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The adventure of Razer in the world of smartphones continues in the form of the new Razer Phone 2 (Check on Amazon.com), a gaming device that emphasizes the combination of raw power and fast refresh rate to convince gamers that this is a one way street to mobile gaming.
When we reviewed the first Razer Phone, we were surprised by how good it was although this was Razer’s very first phone. The Razer Phone 2 maintains the essence of the first generation in both design and performance and upgrades some minor details.
Razer Phone 2 – Gaming at 120 FPS
The screen on a mobile device is very important to us. The Razer Phone 2 is equipped with a 5.7-inch IGZO panel with a maximum refresh rate of 120Hz; this is the Razer phone’s raison d’être. It has a resolution of 2560×1440 pixels and support for HDR.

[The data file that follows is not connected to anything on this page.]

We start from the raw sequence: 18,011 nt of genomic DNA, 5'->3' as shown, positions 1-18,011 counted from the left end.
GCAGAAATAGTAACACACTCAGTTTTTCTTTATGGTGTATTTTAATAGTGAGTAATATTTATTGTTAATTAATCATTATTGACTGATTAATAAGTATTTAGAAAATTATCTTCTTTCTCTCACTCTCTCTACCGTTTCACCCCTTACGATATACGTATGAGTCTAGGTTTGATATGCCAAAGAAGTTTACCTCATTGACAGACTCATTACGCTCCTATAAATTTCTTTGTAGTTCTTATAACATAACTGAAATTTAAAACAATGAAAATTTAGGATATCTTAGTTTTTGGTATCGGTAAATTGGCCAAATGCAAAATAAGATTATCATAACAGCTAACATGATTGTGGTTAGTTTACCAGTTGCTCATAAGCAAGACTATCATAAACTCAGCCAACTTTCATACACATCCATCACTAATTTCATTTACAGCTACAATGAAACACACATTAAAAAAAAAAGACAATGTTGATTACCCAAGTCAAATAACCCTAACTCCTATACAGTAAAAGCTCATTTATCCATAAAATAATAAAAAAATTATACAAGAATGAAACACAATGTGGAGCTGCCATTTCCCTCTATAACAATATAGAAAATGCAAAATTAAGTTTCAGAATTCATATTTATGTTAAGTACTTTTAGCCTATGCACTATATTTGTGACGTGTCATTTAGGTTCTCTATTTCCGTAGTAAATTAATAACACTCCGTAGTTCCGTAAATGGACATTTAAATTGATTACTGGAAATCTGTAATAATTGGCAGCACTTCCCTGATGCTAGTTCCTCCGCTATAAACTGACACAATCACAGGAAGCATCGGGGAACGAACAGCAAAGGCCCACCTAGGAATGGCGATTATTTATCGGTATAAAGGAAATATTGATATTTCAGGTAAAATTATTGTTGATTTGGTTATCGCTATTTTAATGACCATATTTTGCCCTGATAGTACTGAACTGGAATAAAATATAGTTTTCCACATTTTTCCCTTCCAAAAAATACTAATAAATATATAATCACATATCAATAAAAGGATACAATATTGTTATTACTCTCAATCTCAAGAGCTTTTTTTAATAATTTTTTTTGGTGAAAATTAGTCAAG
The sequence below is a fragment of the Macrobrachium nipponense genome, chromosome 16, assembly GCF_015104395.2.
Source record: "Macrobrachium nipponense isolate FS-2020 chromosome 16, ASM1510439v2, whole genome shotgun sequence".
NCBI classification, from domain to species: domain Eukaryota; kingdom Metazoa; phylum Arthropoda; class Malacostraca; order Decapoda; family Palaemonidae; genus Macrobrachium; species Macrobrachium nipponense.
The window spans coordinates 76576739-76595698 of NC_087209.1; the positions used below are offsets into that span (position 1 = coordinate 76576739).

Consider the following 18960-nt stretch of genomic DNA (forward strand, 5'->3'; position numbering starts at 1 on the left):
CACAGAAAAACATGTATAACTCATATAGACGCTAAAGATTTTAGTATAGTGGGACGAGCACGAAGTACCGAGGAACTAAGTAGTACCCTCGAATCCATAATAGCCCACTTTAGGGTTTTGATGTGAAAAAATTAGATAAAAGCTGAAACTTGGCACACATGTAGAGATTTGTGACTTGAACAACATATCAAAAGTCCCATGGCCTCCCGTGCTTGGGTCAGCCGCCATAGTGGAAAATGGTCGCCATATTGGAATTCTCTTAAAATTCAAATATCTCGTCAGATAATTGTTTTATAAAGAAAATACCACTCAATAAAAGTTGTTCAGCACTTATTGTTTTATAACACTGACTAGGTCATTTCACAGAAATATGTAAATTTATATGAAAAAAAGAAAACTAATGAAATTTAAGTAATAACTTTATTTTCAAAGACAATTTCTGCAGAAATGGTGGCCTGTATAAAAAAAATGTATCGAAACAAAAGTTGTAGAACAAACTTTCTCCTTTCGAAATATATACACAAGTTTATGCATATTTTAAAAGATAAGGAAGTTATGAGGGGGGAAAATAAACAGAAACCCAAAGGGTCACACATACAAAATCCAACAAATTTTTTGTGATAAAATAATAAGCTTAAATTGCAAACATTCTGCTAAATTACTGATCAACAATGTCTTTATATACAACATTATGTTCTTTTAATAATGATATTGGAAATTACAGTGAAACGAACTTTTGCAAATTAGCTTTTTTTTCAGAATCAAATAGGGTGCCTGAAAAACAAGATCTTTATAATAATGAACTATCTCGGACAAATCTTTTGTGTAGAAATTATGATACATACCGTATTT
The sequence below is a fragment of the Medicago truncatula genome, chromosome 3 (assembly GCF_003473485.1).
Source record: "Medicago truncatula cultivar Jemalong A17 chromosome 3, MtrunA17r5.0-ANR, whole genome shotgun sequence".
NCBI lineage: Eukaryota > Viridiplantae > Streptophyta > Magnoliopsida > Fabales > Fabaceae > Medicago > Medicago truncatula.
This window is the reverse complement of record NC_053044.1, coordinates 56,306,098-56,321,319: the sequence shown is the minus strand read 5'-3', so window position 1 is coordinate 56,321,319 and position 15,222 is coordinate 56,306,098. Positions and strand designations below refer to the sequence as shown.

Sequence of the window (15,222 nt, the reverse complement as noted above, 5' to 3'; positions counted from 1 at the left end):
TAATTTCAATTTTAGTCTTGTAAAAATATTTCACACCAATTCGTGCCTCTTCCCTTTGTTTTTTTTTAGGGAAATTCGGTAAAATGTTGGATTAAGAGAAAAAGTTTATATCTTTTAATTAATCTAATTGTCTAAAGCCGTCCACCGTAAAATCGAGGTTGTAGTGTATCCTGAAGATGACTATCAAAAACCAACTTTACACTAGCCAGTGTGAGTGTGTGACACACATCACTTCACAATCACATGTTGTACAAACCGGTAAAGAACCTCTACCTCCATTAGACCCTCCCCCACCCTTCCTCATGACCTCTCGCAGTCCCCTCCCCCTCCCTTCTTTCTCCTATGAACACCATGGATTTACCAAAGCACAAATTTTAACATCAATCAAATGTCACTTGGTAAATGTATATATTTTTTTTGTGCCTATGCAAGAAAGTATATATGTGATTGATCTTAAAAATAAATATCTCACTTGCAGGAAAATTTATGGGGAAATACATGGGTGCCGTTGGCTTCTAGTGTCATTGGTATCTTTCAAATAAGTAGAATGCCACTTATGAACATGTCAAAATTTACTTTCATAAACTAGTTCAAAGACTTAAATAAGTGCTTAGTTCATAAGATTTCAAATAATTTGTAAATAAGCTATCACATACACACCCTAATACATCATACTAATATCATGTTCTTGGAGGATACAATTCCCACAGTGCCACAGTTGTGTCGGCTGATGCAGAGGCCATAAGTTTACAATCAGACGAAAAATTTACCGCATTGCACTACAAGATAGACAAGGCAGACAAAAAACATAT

The main novelty is its brightness, now increased by 50% according to the manufacturer. This was something sorely missing from the first Razer Phone, so much so that we couldn’t use the device outdoors. Now the maximum brightness far exceeds 600 nits!
Razer also gives us the option of fine-tuning the screen. You can choose between various resolutions, activate Night mode or adjust the refresh rate between 60, 90 and 120Hz. We set it to 120Hz and never look back since this is the real defining factor of this cell phone. It elevates the user experience at new heights, offering the most smooth interface navigation.